what I find strange about MF Global

who MF Global is

In mid-2007 the glow of a multi-year bull market had not yet begun to fade.  That’s when the Man Group, the London listed hedge fund group, divested itself of its brokerage arm, which was renamed MF Global.

Looking back, this seems to me to be a standard move of a firm that is in both a fast-growing business (hedge funds) and a slow-growing one (brokerage):  split them apart to create two pure stock market plays.  That allows the strength of the fast-growing business to be seen more clearly, and hopefully gets that stock a higher PE multiple as a result.

As for the mature business, who knows.  There may be investors who want to hold it.  And in any event, the timing of the split-up seems to have gotten MF Global an initial valuation that was relatively high.

Sometimes these splits work out well for the apparent ugly duckling.  Coach, for example, was a spinoff from cakes and tee shirt maker Sara Lee, where it was starved of capital.  Free of a bureaucratic parent, that company has been a rocket ship ride for a decade.

Not the case here, however.  (For anyone who knows the Man Group well (not me), it might be interesting to go back and see how the management talent was apportioned between Man and MF Global.  My hunch would be that, if anything, MF Global was stocked with lesser lights.)

spreading its wings

MF Global appears to have intended from the outset to reinvent itself as an investment bank.  An early trading stumble highlighted management control deficiencies and brought in private equity firm, J C Flowers, as a shareholder.

So far, while things could have worked out better for MF, nothing so out of the ordinary.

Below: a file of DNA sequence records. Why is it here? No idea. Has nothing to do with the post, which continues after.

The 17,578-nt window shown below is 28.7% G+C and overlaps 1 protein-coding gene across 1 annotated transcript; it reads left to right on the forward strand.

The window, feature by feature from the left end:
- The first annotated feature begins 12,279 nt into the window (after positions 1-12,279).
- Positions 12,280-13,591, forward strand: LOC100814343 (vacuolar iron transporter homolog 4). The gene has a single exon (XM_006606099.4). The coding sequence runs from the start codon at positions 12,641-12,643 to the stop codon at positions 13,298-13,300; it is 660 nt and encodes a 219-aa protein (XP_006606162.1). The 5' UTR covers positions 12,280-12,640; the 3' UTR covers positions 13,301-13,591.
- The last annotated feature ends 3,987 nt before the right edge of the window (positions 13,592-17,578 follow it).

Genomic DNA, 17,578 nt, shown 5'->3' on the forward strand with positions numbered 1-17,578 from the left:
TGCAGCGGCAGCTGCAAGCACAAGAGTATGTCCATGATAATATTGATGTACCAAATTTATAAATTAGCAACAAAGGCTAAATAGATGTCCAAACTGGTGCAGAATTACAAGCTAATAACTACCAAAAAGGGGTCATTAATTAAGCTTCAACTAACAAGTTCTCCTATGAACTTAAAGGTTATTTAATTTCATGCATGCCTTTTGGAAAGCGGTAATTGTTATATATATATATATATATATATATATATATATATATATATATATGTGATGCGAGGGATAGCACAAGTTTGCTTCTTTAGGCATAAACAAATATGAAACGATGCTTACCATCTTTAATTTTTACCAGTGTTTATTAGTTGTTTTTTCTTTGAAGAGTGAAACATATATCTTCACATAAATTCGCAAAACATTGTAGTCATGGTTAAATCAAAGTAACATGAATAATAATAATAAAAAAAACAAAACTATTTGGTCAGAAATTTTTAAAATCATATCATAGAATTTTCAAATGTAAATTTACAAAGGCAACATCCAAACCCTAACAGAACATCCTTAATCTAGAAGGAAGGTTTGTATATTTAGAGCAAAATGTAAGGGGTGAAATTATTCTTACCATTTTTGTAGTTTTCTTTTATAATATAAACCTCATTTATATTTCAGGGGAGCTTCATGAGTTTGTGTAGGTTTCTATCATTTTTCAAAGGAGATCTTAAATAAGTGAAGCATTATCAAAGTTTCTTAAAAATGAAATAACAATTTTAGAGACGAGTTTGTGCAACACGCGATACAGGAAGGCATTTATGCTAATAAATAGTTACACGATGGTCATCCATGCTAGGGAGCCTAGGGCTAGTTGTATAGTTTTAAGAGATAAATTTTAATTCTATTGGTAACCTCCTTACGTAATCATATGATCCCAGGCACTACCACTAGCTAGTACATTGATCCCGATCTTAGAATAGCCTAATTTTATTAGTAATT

the strange stuff

1.  the Corzine hire

In early 2010, MF installed a new CEO.  The new guy had built a reputation as a very aggressive and successful bond trader during the 1980s.  He’d been booted out of his two previous management jobs, reportedly for being unable to get along with others.  The most memorable moment of his public service career was when he survived a 90 mph crash in his New Jersey state car, which he habitually rode in without using a seat belt.

Tidbits of gossip aside, Mr. Corzine had been an individual star in a young man’s business.  But he’d been out of the industry for over a decade.  And whether he possessed any management talent was at least open to question, though New Jersey voters rendered their verdict forcefully in 2009.

Picking him, it seems to me, is like selecting a 60-something ex-athlete to be the star player on your team, not the manager.  The broad of MF seems to have had no problem with this.  Mr. Corzine himself appears to have been blissfully unaware that it might take some time to shake the rust off talents he hadn’t employed in the current century;  he appears to me to have committed the cardinal sin of underestimating the other side of the trade.

According to Reuters, MF paid Mr. Corzine $14 million + to drive the company into bankruptcy in under two years.

2.  the “Goldman” recipe

Robert Rubin, former Goldman partner, advised Citigroup to dive into proprietary trading when he joined the company board.  Disastrous results.

John Thain, former Goldman partner, expanded Merrill Lynch’s proprietary trading when he took over as CEO.  Disastrous results.

Jon Corzine, former Goldman partner,…     Sense a pattern here?

3.  where were the compliance people, or the CEO for that matter?

Press reports, including this FT post, indicate that a last-minute deal to save MF Global by merging it into another financial firm foundered when MF couldn’t account for large amounts of customer money.  As I’m writing this on Thursday morning, it sounds like someone in MF diverted $633 million out of customers’ accounts and into its own last week in order to cover trading shortfalls.

It’s hard to believe this is true.  Things like this might happen in Madoff- or Enron-land but they simply don’t occur in reputable firms.  Nevertheless, this is what the CME Group, MF’s regulatory supervisor is accusing MF of.

I also find it hard to believe, although I guess it’s possible, that Mr. Corzine didn’t have a detailed daily (if not real-time) report of MF’s overall trading positions.  It seems to me that the “magic” appearance of over half a billion dollars in the company’s accounts should have been evident to MF management almost immediately.


I don’t think the entire story has been disclosed yet.  The Wall Street Journal, for example, is pointing out the mismatch between Wall Street analysts’ research and Mr. Corzine’s public statements vs. what we now see as the underlying reality.  Stay tuned.




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